From Headlines to Fables and Back
There was a time, not too long ago, when Silicon Valley mantras like Google’s “Don’t be Evil” could be quoted without irony, and Elon Musk, the original Rocket Man, was every tech blogger’s favorite visionary. Now, Mark Zuckerberg has been forced to trade his hoodies for a suit to face hostile questioning by American and British lawmakers, Wired magazine is gravely opining (in headlines) that Musk is broken “and we have broken him,” and even Google has removed its famous first commandment from the opening of its code of conduct.
We are witnessing a transformation of the structuring narrative, or dominant fable, of the IT industry. As students of the stories industries tell about themselves, we have been tracking the evolution of the “insanely great” IT fable, with its whiz-kid protagonists, disruptive killer apps, garage-band launches, and IPO happy endings, for some time. It is part of a larger investigation into popular cultural representations of both the public and private sectors. In our just published Negotiating Business Narratives we explore contemporary texts (movies and television, biographies, histories, novels) dealing with information technology, financial trading, and car manufacturing, three key American industries. In the study, we develop a matrix of eight archetypal business fables, and show how each industry populates that matrix in a different way.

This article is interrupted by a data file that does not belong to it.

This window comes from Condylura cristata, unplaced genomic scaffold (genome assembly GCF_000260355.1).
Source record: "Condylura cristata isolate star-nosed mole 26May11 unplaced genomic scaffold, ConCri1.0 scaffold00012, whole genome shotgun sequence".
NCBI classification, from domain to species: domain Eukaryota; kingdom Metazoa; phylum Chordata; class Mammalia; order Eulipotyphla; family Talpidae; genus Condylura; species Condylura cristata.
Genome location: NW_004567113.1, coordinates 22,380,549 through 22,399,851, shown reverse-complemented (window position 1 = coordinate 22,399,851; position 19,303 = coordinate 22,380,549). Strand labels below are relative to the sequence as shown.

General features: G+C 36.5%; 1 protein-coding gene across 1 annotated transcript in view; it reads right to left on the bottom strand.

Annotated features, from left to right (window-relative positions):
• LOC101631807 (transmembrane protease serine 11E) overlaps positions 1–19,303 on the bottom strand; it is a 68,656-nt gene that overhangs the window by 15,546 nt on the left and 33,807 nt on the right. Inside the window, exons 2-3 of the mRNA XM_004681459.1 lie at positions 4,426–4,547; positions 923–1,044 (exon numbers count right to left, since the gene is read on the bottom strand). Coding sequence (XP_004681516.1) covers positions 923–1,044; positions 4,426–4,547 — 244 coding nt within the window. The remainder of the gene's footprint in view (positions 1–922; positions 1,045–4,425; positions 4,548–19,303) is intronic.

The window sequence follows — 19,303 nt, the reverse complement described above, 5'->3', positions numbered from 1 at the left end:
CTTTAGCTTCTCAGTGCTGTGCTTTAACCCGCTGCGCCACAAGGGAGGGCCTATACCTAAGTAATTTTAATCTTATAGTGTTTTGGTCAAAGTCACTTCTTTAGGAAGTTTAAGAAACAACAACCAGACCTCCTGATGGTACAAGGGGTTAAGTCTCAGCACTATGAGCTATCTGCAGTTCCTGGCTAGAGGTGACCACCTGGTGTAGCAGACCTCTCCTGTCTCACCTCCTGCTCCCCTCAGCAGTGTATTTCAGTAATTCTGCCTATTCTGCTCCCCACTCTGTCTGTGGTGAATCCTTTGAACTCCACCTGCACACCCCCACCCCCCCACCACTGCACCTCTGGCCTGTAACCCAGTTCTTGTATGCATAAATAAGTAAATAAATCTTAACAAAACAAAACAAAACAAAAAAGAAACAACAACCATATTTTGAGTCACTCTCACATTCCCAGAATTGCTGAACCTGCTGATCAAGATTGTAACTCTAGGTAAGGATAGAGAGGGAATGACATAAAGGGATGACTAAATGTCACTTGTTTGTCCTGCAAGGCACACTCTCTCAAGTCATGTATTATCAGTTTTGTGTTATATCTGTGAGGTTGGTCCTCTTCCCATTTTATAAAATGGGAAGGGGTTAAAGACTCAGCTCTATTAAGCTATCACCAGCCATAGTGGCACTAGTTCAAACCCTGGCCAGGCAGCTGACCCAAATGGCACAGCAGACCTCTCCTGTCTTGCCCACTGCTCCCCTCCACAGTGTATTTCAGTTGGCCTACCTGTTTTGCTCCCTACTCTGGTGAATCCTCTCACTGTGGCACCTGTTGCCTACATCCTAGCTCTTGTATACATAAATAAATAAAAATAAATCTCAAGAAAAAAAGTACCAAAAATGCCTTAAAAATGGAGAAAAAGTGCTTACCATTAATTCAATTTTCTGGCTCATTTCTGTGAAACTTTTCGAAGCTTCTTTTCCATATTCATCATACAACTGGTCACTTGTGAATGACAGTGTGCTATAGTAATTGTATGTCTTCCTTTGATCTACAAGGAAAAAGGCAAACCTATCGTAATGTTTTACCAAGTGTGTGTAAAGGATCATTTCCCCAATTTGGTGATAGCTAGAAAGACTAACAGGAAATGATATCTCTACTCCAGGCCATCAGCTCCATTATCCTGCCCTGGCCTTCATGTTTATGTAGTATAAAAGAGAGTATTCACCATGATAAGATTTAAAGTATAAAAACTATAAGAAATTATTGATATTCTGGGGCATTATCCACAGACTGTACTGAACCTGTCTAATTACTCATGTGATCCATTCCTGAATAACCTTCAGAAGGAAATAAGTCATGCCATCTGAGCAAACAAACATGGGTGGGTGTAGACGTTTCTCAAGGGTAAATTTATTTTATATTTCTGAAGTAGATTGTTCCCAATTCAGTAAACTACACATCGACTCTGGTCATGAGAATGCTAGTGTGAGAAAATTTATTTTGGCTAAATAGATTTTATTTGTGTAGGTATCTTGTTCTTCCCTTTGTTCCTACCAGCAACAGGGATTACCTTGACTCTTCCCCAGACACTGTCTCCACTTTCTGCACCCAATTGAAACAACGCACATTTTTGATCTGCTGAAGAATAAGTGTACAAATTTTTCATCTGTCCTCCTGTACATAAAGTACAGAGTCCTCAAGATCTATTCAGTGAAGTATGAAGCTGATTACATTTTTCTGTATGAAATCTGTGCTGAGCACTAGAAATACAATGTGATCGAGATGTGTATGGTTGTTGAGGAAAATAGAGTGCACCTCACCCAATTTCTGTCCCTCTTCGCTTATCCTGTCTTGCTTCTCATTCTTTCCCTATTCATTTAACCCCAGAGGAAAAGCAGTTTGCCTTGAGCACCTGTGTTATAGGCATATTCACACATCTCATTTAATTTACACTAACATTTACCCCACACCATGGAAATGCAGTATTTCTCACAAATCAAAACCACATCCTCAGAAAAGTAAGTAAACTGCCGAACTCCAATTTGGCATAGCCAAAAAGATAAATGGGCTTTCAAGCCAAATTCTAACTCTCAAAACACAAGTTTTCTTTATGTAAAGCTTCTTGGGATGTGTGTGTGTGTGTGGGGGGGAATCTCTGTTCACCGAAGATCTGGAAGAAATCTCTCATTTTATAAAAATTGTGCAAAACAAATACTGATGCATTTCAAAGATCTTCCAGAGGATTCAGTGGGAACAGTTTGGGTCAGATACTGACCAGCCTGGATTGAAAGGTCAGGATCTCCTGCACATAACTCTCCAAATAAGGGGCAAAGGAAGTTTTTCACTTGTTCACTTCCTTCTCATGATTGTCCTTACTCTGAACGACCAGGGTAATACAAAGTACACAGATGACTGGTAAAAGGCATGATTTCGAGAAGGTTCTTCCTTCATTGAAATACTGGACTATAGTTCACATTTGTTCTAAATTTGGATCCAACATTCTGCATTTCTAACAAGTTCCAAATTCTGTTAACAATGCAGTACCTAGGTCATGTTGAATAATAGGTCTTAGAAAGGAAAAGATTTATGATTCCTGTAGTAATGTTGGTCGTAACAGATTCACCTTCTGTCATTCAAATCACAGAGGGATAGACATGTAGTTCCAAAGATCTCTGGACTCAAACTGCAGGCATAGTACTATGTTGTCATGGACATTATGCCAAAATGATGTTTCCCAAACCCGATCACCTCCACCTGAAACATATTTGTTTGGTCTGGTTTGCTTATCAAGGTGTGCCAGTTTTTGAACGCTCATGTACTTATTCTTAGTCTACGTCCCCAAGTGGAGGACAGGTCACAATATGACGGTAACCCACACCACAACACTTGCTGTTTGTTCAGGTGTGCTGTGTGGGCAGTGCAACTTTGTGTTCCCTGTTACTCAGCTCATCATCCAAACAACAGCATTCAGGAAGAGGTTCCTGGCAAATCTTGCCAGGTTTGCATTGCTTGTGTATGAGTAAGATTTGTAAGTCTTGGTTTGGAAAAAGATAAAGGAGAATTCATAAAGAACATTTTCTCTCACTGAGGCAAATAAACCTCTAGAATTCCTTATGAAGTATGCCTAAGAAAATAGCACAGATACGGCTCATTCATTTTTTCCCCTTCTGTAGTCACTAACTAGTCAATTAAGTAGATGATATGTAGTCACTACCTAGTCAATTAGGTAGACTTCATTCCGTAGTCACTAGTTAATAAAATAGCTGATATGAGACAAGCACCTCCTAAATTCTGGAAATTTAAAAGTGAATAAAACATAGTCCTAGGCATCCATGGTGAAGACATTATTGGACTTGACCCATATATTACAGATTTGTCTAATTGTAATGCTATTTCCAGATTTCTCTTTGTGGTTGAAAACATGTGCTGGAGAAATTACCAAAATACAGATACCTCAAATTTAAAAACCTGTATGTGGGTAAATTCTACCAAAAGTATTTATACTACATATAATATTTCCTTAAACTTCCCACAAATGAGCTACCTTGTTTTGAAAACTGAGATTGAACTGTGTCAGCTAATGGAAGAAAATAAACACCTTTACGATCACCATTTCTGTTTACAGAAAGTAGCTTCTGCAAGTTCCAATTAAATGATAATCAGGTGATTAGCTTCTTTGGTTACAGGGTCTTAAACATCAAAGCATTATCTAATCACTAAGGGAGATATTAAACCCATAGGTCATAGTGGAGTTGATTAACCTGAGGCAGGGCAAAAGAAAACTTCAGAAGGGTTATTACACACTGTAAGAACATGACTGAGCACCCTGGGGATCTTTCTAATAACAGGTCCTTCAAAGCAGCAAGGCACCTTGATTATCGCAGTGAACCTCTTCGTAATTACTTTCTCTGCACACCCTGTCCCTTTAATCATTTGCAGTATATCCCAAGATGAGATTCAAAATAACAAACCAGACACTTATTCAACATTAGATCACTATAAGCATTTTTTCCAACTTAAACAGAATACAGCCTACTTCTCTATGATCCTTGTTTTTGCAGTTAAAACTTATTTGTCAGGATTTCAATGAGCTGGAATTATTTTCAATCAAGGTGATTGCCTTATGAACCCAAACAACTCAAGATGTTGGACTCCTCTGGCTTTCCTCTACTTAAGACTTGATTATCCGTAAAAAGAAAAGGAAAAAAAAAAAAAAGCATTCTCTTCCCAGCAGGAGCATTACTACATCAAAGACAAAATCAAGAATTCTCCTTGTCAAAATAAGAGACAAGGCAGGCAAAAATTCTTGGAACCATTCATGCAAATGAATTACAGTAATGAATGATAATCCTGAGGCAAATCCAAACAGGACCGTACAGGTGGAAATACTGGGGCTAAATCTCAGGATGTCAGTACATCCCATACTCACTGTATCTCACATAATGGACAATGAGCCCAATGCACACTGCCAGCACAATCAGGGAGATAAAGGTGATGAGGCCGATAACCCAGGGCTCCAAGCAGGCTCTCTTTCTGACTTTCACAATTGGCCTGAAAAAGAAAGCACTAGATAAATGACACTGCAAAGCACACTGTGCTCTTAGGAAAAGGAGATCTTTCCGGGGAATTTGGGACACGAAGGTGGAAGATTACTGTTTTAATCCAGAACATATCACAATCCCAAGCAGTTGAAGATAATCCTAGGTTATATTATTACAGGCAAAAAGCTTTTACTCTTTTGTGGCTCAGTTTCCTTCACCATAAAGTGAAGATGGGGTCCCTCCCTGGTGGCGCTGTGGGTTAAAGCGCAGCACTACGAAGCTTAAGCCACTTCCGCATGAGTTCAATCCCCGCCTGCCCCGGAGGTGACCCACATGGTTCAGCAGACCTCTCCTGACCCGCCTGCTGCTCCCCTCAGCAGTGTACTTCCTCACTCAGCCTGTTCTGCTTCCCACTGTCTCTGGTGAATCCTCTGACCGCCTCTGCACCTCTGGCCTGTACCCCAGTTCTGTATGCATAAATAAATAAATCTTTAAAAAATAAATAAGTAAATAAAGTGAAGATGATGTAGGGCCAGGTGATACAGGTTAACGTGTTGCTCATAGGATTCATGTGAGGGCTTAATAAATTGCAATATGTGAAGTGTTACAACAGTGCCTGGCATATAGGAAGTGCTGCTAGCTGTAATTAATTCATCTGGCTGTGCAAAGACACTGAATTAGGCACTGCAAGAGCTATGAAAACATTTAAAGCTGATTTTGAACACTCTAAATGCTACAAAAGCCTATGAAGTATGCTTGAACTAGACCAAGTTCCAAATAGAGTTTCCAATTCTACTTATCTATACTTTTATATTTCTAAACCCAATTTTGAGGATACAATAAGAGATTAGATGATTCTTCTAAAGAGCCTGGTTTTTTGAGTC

From the early days of Steve Jobs’ pirates at Apple busily thinking “different” to the seemingly unstoppable spread of Facebook, we have charted the way the celebratory IT narrative – a variant on an archetypal fable we have named “Corporate Nirvana” – has been circulated and recirculated within popular culture, affecting the ways in which the sector’s activities, practices, and executives have been covered in the press, evaluated by financial markets, and regulated (or not regulated) by legislators. What we are now seeing is the growing realization of how much that narrative omitted or ignored and the extent to which CEOs and tech workers became captive to their industry’s own mythologies.
We know now that social media can be used as effectively to promote conspiracy theories, mobilize lynch mobs, and interfere in elections as for community activism or charitable crowd-sourcing. We have seen the social costs when “disrupters” like Uber and AirBnb move into local economies. And we have become increasingly aware of the harassment and the discriminatory hiring and promotion practices encountered by women and minorities within the IT industry and its venture capital incubators. A new dominant IT narrative is taking shape and it looks increasingly like the fable we have identified as “Corporate Ripoff.”
Our research, which is based on a typology that gauges the alignment, or divergence, of individual protagonist, corporate, and social outcomes, gives us the means to chart these types of cultural shifts. The mutation of the IT fable from nirvana to ripoff is a necessary reminder of how much such cultural narratives can change, and of the skepticism with which we should consume them.
Considering the fables of the financial trading industry, another subject of our analysis, it is no less important to realize that in a different context they may stay the same. The dominant financial trading fable we charted was one of deregulation, recklessness, malfeasance, criminality, and crash. There is an emerging consensus that that story appears poised to repeat itself.
Sandford Borins is Professor of Strategic Management at the University of Toronto, Canada.
Beth Herst is a researcher and writer based in Toronto, Canada.